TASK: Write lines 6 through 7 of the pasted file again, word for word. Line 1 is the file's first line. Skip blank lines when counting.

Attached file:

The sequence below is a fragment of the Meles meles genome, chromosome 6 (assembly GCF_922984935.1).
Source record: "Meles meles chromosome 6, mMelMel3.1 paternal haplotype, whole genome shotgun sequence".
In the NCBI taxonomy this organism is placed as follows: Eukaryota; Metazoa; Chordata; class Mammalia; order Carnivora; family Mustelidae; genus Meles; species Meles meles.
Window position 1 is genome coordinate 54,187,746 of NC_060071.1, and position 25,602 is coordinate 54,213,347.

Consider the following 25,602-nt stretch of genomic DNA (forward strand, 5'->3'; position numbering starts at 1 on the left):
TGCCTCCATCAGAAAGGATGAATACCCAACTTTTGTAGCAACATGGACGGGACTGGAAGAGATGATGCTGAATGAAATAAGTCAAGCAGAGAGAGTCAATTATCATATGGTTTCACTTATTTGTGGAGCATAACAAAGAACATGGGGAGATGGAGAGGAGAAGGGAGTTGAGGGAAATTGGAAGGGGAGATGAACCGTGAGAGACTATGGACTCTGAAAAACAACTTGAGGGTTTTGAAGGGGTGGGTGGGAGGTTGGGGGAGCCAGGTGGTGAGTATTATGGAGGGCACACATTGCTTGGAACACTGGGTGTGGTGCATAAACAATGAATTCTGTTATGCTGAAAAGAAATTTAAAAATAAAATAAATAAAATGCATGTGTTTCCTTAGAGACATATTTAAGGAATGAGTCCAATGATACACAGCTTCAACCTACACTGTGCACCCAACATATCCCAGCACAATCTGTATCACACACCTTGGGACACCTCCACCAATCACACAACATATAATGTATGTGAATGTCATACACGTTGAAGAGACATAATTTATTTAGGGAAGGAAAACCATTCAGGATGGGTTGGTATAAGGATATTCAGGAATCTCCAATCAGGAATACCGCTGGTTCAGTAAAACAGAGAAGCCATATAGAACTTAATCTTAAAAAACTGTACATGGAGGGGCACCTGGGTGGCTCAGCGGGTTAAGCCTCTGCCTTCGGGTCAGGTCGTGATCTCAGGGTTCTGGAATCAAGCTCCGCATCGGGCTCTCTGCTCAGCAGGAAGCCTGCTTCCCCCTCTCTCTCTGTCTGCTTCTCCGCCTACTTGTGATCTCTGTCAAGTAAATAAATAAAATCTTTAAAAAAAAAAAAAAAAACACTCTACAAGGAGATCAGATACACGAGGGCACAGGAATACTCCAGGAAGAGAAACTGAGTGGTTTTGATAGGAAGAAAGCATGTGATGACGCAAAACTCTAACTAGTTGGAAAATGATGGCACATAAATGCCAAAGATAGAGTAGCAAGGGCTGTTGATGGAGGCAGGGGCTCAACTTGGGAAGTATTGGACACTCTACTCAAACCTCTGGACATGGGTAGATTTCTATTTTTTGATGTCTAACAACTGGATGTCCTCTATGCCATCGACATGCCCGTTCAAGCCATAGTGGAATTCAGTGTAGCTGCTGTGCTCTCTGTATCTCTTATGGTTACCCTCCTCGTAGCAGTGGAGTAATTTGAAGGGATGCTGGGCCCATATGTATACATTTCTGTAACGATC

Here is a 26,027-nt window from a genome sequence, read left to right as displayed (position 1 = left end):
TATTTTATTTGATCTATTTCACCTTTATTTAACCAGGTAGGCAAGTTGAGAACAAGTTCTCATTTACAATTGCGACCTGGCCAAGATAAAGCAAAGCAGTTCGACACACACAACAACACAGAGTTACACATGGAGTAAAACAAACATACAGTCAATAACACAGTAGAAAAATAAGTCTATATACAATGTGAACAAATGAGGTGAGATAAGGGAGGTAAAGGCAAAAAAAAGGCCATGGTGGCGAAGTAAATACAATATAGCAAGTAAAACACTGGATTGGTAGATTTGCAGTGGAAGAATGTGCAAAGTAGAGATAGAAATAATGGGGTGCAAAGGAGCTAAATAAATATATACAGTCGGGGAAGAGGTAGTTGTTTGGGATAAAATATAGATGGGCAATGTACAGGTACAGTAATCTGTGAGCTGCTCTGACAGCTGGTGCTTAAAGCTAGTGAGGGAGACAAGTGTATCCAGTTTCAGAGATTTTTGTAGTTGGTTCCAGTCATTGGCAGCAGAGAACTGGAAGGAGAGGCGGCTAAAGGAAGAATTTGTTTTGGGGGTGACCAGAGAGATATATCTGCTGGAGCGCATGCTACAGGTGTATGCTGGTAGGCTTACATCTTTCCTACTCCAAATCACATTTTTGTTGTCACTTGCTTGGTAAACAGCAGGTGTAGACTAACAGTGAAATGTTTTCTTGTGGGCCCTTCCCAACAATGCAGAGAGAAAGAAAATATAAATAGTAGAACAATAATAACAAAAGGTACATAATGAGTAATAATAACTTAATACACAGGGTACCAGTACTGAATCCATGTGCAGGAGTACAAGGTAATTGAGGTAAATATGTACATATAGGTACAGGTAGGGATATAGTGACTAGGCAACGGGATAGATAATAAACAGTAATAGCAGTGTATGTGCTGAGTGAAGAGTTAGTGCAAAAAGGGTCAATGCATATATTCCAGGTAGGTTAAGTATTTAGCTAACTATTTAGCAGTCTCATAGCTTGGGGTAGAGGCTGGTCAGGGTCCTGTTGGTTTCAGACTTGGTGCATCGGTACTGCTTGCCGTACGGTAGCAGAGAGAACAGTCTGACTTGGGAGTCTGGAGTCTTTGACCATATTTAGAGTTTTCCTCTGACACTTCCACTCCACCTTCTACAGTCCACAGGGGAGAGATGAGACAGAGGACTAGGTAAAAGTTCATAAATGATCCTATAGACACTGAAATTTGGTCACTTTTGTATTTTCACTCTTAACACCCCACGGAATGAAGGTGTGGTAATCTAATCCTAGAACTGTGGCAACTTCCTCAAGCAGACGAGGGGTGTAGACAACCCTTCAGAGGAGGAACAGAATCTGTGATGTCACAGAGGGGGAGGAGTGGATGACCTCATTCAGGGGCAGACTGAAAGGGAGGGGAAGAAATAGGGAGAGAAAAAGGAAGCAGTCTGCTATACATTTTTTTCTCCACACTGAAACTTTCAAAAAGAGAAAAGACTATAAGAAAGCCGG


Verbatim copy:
TGCCTCCATCAGAAAGGATGAATACCCAACTTTTGTAGCAACATGGACGGGACTGGAAGAGATGATGCTGAATGAAATAAGTCAAGCAGAGAGAGTCAATTATCATATGGTTTCACTTATTTGTGGAGCATAACAAAGAACATGGGGAGATGGAGAGGAGAAGGGAGTTGAGGGAAATTGGAAGGGGAGATGAACCGTGAGAGACTATGGACTCTGAAAAACAACTTGAGGGTTTTGAAGGGGTGGGTGGGAGGTTGGGGGAGCCAGGTGGTGAGTATTATGGAGGGCACACATTGCTTGGAACACTGGGTGTGGTGCATAAACAATGAATTCTGTTATGCTGAAAAGAAATTTAAAAATAAAATAAATAAAATGCATGTGTTTCCTTAGAGACATATTTAAGGAATGAGTCCAATGATACACAGCTTCAACCTACACTGTGCACCCAACATATCCCAGCACAATCTGTATCACACACCTTGGGACACCTCCACCAATCACACAACATATAATGTATGTGAATGTCATACACGTTGAAGAGACATAATTTATTTAGGGAAGGAAAACCATTCAGGATGGGTTGGTATAAGGATATTCAGGAATCTCCAATCAGGAATACCGCTGGTTCAGTAAAACAGAGAAGCCATATAGAACTTAATCTTAAAAAACTGTACATGGAGGGGCACCTGGGTGGCTCAGCGGGTTAAGCCTCTGCCTTCGGGTCAGGTCGTGATCTCAGGGTTCTGGAATCAAGCTCCGCATCGGGCTCTCTGCTCAGCAGGAAGCCTGCTTCCCCCTCTCTCTCTGTCTGCTTCTCCGCCTACTTGTGATCTCTGTCAAGTAAATAAATAAAATCTTTAAAAAAAAAAAAAAAAACACTCTACAAGGAGATCAGATACACGAGGGCACAGGAATACTCCAGGAAGAGAAACTGAGTGGTTTTGATAGGAAGAAAGCATGTGATGACGCAAAACTCTAACTAGTTGGAAAATGATGGCACATAAATGCCAAAGATAGAGTAGCAAGGGCTGTTGATGGAGGCAGGGGCTCAACTTGGGAAGTATTGGACACTCTACTCAAACCTCTGGACATGGGTAGATTTCTATTTTTTGATGTCTAACAACTGGATGTCCTCTATGCCATCGACATGCCCGTTCAAGCCATAGTGGAATTCAGTGTAGCTGCTGTGCTCTCTGTATCTCTTATGGTTACCCTCCTCGTAGCAGTGGAGTAATTTGAAGGGATGCTGGGCCCATATGTATACATTTCTGTAACGATC

Here is a 26,027-nt window from a genome sequence, read left to right as displayed (position 1 = left end):